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Obama Administration Denies Interfering in Iranian Affairs

The Obama administration Wednesday rejected charges by Iran of U.S. interference in that country's affairs following its bitterly disputed election. At the same time, Secretary of State Hillary Clinton defended U.S. efforts to keep the internet social networking service Twitter active in Iran.

Top administration officials are denying any intention to interfere in what they say is a debate among Iranians over the election and its aftermath, and they say an acknowledged State Department effort to maintain Iranian Twitter service was in defense of free speech for all Iranians.

The Iranian government summoned the Swiss ambassador, who represents U.S. interests in Tehran, to complain about what were termed interventionist U.S. statements about Iran's post-election unrest.

Both White House and State Department spokesmen denied meddling in Iranian affairs. At a news conference with Israeli Foreign Minister Avigdor Lieberman, Secretary of State Hillary Clinton said the United States, in encouraging a free election and political debate in Iran, has been upholding universally recognized values.

"The people of Iran deserve the right to have their voices heard, and their votes counted," said Hillary Clinton. "The outcome of any election should reflect the will of the people. And it is for the Iranians to determine how they resolve this internal protest concerning the outcome of the recent election. But it is a fundamental value that the United States holds with respect to free and fair and credible elections."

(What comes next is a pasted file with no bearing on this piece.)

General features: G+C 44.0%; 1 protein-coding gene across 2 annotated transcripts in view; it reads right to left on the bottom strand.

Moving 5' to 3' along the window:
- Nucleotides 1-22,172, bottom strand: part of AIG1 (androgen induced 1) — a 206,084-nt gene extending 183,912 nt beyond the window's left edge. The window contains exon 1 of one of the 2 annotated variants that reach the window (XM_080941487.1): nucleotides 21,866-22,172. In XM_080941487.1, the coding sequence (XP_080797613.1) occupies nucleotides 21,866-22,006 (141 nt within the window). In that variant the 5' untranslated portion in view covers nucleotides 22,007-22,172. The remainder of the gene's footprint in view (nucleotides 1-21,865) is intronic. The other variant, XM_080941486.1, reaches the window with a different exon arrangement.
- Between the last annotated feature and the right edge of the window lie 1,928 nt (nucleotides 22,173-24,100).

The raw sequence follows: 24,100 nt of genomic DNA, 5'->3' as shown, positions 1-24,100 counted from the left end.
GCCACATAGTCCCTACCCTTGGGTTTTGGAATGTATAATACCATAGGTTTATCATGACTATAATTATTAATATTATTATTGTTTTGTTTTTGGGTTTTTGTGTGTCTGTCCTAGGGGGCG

The State Department confirmed that on Monday it had asked Twitter to forego a scheduled service outage for maintenance in order to assure that the social networking service remained available in Iran.

Twitter, which allows people to exchange short messages with personal computers, cell phones and similar devices, has been a key means of communication among Iranian election protesters amid government efforts to curb media coverage of unrest.

Clinton, as have other administration officials, said the approach to Twitter was in defense of Iranian free speech and not political meddling.

"We promote the right of free expression," she said. "And it is the case that one of the means of expression - the use of Twitter - is a very important one, not only to the Iranian people but increasingly to people around the world and most particularly young people. I wouldn't know a Twitter from a Tweeter but apparently it is very important and I think keeping that line of communications open and enabling people to share information, particularly at a time when there was not many other sources of information, is an important expression of the right to speak out and be able to organize that we value."

A senior official here earlier cited press reports that demonstrators on both sides of the election controversy in Iran have been using Twitter to organize protests.

Clinton said the Obama administration still intends to pursue dialogue with Iran regardless of how the election controversy plays out, saying it is in the U.S. interest to try to engage Iran on what U.S. officials believe is a weapons-related nuclear program and its support for international terrorism.